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I am working on a long overdue rewrite of the way mesh modifiers/effects are handled in Blender.

Current Features

Currently Blender supports the following deformations/effects on a mesh:

  • Deforms - move the vertices of the mesh according to some relation
    • Armature
    • Curve
    • Hook
    • Lattice
    • Vertex Key
    • Wave
  • Effects - perform some more complicated operation that can change mesh topology
    • Subdivision Surfaces
    • Build Effect
    • Effects additionally break down into two categories:
      • Constructive: Modifier only adds to mesh. This is important because it means that the original mesh vertices/edges/faces still "exist" in the modifier mesh and so it is reasonable to, for example, find out where a certain "original" vertex has been moved to for the purposes of vertex parenting.
      • Nonconstructive: Modifier can do anything to mesh and other parts of Blender cannot make any assumptions or queries about relationships between the original mesh and the modified one.

Additionally particle systems are currently implemented as a mesh effect, although technically they don't really fit very well into this category.

Problems with current implementation

Essentially the available features are not integrated consistently or in an organized fashion, making the system hard to understand and modify. Although simple modifiers could be added easily, adding complicated effect style modifiers is an annoying task.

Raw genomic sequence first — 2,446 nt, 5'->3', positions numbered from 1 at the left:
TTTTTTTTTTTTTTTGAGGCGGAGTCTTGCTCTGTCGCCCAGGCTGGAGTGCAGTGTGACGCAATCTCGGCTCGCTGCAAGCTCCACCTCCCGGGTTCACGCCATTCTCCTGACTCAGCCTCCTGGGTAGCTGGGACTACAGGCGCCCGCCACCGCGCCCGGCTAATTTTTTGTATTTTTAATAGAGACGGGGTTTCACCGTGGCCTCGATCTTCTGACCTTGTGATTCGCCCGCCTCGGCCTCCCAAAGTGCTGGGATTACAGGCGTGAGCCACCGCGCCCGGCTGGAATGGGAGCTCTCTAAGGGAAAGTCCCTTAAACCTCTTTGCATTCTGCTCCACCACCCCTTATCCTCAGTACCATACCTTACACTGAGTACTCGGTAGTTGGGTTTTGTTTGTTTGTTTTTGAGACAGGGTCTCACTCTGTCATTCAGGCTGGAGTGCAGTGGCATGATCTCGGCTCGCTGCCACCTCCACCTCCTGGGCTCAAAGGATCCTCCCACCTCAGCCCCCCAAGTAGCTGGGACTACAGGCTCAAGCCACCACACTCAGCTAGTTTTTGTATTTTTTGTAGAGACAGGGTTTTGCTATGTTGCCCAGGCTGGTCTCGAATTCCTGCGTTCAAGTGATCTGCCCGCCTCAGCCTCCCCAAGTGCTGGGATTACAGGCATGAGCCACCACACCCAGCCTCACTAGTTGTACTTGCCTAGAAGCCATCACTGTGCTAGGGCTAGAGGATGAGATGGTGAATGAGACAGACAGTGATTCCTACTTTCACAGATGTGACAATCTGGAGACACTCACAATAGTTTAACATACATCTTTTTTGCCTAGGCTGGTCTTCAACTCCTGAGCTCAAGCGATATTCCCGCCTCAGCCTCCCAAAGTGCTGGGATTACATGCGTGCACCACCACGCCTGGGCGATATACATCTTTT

Goals a new modifier system

The following are the primary design goals for a new system:

  • User control
    • The user should have explicit control of when and how modifiers are applied, for example enabling certain modifiers for only render time, or enabling/disabling them during edit mode. The user should also be able to attach modifiers to a mesh datablock or an object datablock (or both).
  • Extensibility
    • It should be easy to add new modifiers of either the simple deform only type or the more complicated effect type. New modifiers should exist as 100% equals with the current modifier (i.e. support same rich level of display/editing as others). It should be possible to quickly prototype modifiers of both types in Python.
  • Generality
    • Modifier objects in general should support the same level of editing/interactivity as regular meshes. Meaning drawing types should still be respected and extra features like fastshade mode should work as expected.

Requirements for the modifier system

Side note: The intent is that the modifier system will eventually encompass all "data"-type objects in blender (i.e. objects other than Camera, Lamp, Empty, etc.), however the initial focus is on meshes so that is what will be discussed.

The basic idea behind modifiers is fairly simple: instead of using the actual mesh data, you just run several modifier functions that take the old mesh, convert it to a new mesh, and you do simple do this in a chain until you have processed all the modifiers. The mesh that you end up with you treat like it was the actual mesh. There are two reasons that the system must be more complicated than this.